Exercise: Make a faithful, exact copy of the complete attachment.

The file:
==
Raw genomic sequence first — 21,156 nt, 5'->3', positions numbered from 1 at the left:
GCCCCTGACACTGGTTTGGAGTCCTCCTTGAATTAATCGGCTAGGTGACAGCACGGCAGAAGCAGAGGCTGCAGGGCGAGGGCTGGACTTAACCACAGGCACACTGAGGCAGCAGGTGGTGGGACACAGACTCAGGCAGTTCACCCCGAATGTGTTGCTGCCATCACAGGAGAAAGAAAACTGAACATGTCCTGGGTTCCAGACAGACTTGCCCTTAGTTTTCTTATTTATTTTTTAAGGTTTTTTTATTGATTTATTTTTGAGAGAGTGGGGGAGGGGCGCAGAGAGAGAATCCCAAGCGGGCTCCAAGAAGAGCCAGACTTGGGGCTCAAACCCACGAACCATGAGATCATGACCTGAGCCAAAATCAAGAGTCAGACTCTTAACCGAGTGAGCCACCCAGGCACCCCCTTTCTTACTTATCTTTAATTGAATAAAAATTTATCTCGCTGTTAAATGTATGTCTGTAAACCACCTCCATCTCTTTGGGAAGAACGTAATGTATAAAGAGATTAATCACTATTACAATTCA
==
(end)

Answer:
Raw genomic sequence first — 21,156 nt, 5'->3', positions numbered from 1 at the left:
GCCCCTGACACTGGTTTGGAGTCCTCCTTGAATTAATCGGCTAGGTGACAGCACGGCAGAAGCAGAGGCTGCAGGGCGAGGGCTGGACTTAACCACAGGCACACTGAGGCAGCAGGTGGTGGGACACAGACTCAGGCAGTTCACCCCGAATGTGTTGCTGCCATCACAGGAGAAAGAAAACTGAACATGTCCTGGGTTCCAGACAGACTTGCCCTTAGTTTTCTTATTTATTTTTTAAGGTTTTTTTATTGATTTATTTTTGAGAGAGTGGGGGAGGGGCGCAGAGAGAGAATCCCAAGCGGGCTCCAAGAAGAGCCAGACTTGGGGCTCAAACCCACGAACCATGAGATCATGACCTGAGCCAAAATCAAGAGTCAGACTCTTAACCGAGTGAGCCACCCAGGCACCCCCTTTCTTACTTATCTTTAATTGAATAAAAATTTATCTCGCTGTTAAATGTATGTCTGTAAACCACCTCCATCTCTTTGGGAAGAACGTAATGTATAAAGAGATTAATCACTATTACAATTCA